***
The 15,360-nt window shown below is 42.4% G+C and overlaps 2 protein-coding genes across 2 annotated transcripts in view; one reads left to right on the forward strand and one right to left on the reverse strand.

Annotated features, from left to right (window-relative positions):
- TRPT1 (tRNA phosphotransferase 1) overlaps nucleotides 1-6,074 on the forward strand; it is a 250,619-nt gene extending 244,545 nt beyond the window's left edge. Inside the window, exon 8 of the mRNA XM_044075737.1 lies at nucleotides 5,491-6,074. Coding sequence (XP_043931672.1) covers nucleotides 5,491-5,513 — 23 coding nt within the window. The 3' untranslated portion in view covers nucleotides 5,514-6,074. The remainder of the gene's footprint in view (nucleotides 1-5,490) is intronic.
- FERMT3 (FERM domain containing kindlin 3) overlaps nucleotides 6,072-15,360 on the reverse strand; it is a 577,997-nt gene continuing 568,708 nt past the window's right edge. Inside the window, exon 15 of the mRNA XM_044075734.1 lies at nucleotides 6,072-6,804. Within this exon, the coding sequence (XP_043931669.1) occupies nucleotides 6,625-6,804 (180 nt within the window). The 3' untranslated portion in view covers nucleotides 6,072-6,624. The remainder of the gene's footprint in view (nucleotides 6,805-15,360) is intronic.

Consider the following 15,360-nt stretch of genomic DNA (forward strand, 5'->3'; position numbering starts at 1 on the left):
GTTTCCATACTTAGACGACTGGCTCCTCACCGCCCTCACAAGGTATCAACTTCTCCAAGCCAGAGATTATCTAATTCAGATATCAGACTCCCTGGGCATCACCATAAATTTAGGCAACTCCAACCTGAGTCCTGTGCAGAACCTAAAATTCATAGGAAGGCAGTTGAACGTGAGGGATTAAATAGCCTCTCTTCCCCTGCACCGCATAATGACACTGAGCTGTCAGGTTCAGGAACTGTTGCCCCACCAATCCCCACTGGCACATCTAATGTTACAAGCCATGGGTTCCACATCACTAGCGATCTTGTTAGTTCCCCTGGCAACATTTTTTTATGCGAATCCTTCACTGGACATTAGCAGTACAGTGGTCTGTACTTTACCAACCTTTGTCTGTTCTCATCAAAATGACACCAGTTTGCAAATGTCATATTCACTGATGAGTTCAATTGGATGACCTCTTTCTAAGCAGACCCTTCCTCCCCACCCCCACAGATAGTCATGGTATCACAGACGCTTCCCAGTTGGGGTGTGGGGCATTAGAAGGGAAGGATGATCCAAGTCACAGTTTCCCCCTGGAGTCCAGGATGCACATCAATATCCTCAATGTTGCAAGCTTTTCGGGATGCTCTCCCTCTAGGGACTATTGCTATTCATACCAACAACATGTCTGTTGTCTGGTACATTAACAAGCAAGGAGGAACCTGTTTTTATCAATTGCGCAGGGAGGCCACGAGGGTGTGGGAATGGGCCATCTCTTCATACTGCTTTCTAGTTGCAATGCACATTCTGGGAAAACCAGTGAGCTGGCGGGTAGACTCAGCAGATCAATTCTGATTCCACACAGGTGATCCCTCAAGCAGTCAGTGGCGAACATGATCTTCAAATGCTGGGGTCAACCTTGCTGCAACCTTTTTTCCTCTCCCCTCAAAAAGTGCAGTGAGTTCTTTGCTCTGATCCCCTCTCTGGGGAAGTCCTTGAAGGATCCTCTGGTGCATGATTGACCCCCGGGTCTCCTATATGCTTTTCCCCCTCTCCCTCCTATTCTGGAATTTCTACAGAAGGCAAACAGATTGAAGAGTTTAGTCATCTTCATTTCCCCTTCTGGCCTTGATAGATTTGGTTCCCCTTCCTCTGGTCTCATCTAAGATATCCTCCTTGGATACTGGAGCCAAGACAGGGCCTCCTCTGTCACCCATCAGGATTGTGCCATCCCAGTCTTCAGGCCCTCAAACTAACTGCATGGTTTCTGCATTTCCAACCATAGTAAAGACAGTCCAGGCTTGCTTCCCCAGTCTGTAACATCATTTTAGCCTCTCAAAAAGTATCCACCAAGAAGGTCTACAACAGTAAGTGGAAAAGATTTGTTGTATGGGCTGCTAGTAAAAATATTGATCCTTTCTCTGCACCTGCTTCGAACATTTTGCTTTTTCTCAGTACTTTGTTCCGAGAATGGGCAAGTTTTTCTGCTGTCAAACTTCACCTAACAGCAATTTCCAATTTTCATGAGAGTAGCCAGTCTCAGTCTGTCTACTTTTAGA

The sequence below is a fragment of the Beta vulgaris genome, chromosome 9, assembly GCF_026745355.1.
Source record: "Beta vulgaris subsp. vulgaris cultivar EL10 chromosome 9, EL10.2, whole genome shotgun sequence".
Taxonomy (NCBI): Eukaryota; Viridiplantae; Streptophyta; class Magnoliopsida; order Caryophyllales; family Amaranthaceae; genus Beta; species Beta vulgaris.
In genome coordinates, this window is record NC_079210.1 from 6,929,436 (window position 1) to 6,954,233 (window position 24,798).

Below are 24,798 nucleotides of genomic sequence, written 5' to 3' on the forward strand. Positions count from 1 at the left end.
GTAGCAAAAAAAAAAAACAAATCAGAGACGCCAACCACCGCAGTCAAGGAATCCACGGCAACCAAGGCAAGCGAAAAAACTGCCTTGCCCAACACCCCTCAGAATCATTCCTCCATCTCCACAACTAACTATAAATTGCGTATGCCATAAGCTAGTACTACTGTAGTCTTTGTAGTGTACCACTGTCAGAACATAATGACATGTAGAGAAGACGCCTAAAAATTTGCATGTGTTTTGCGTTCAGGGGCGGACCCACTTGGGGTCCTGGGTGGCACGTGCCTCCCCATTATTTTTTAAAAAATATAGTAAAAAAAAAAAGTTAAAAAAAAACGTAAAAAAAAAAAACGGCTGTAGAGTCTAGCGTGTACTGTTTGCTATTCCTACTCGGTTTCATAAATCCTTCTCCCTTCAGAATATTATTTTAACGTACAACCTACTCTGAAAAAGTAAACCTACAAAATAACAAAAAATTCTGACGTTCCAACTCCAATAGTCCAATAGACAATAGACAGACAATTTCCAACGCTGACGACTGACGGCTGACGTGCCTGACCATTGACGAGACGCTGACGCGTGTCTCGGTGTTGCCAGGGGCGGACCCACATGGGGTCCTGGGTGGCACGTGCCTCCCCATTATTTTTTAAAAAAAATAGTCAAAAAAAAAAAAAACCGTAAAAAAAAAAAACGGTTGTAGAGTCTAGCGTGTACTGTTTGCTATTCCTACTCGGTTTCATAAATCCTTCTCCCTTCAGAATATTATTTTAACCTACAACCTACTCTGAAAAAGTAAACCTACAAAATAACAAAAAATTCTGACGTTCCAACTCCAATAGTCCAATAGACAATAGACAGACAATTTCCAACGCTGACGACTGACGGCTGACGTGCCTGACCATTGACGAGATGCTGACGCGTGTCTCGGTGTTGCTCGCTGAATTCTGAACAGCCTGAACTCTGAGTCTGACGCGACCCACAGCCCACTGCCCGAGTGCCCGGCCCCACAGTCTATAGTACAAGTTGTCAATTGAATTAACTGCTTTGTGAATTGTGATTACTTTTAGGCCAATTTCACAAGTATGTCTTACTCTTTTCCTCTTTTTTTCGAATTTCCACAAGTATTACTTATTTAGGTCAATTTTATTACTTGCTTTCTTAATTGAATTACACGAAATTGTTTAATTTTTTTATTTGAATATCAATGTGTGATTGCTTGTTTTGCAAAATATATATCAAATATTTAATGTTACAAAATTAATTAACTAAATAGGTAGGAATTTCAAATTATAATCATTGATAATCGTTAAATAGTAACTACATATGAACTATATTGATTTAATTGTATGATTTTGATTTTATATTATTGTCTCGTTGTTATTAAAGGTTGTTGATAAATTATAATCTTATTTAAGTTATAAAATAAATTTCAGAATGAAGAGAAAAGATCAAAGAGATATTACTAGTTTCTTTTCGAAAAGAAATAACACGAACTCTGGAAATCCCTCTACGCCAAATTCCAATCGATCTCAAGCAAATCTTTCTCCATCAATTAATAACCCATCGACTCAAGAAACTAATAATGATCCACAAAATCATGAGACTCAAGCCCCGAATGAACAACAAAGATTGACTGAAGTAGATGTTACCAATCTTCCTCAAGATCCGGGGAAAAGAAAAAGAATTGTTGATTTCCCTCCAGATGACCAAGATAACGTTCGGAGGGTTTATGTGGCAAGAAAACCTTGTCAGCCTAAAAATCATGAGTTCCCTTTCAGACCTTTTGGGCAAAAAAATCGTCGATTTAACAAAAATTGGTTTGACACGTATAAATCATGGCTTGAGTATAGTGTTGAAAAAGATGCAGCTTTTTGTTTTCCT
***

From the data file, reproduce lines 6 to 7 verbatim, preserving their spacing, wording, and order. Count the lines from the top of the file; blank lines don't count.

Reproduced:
GTTTCCATACTTAGACGACTGGCTCCTCACCGCCCTCACAAGGTATCAACTTCTCCAAGCCAGAGATTATCTAATTCAGATATCAGACTCCCTGGGCATCACCATAAATTTAGGCAACTCCAACCTGAGTCCTGTGCAGAACCTAAAATTCATAGGAAGGCAGTTGAACGTGAGGGATTAAATAGCCTCTCTTCCCCTGCACCGCATAATGACACTGAGCTGTCAGGTTCAGGAACTGTTGCCCCACCAATCCCCACTGGCACATCTAATGTTACAAGCCATGGGTTCCACATCACTAGCGATCTTGTTAGTTCCCCTGGCAACATTTTTTTATGCGAATCCTTCACTGGACATTAGCAGTACAGTGGTCTGTACTTTACCAACCTTTGTCTGTTCTCATCAAAATGACACCAGTTTGCAAATGTCATATTCACTGATGAGTTCAATTGGATGACCTCTTTCTAAGCAGACCCTTCCTCCCCACCCCCACAGATAGTCATGGTATCACAGACGCTTCCCAGTTGGGGTGTGGGGCATTAGAAGGGAAGGATGATCCAAGTCACAGTTTCCCCCTGGAGTCCAGGATGCACATCAATATCCTCAATGTTGCAAGCTTTTCGGGATGCTCTCCCTCTAGGGACTATTGCTATTCATACCAACAACATGTCTGTTGTCTGGTACATTAACAAGCAAGGAGGAACCTGTTTTTATCAATTGCGCAGGGAGGCCACGAGGGTGTGGGAATGGGCCATCTCTTCATACTGCTTTCTAGTTGCAATGCACATTCTGGGAAAACCAGTGAGCTGGCGGGTAGACTCAGCAGATCAATTCTGATTCCACACAGGTGATCCCTCAAGCAGTCAGTGGCGAACATGATCTTCAAATGCTGGGGTCAACCTTGCTGCAACCTTTTTTCCTCTCCCCTCAAAAAGTGCAGTGAGTTCTTTGCTCTGATCCCCTCTCTGGGGAAGTCCTTGAAGGATCCTCTGGTGCATGATTGACCCCCGGGTCTCCTATATGCTTTTCCCCCTCTCCCTCCTATTCTGGAATTTCTACAGAAGGCAAACAGATTGAAGAGTTTAGTCATCTTCATTTCCCCTTCTGGCCTTGATAGATTTGGTTCCCCTTCCTCTGGTCTCATCTAAGATATCCTCCTTGGATACTGGAGCCAAGACAGGGCCTCCTCTGTCACCCATCAGGATTGTGCCATCCCAGTCTTCAGGCCCTCAAACTAACTGCATGGTTTCTGCATTTCCAACCATAGTAAAGACAGTCCAGGCTTGCTTCCCCAGTCTGTAACATCATTTTAGCCTCTCAAAAAGTATCCACCAAGAAGGTCTACAACAGTAAGTGGAAAAGATTTGTTGTATGGGCTGCTAGTAAAAATATTGATCCTTTCTCTGCACCTGCTTCGAACATTTTGCTTTTTCTCAGTACTTTGTTCCGAGAATGGGCAAGTTTTTCTGCTGTCAAACTTCACCTAACAGCAATTTCCAATTTTCATGAGAGTAGCCAGTCTCAGTCTGTCTACTTTTAGA

The sequence below is a fragment of the Beta vulgaris genome, chromosome 9, assembly GCF_026745355.1.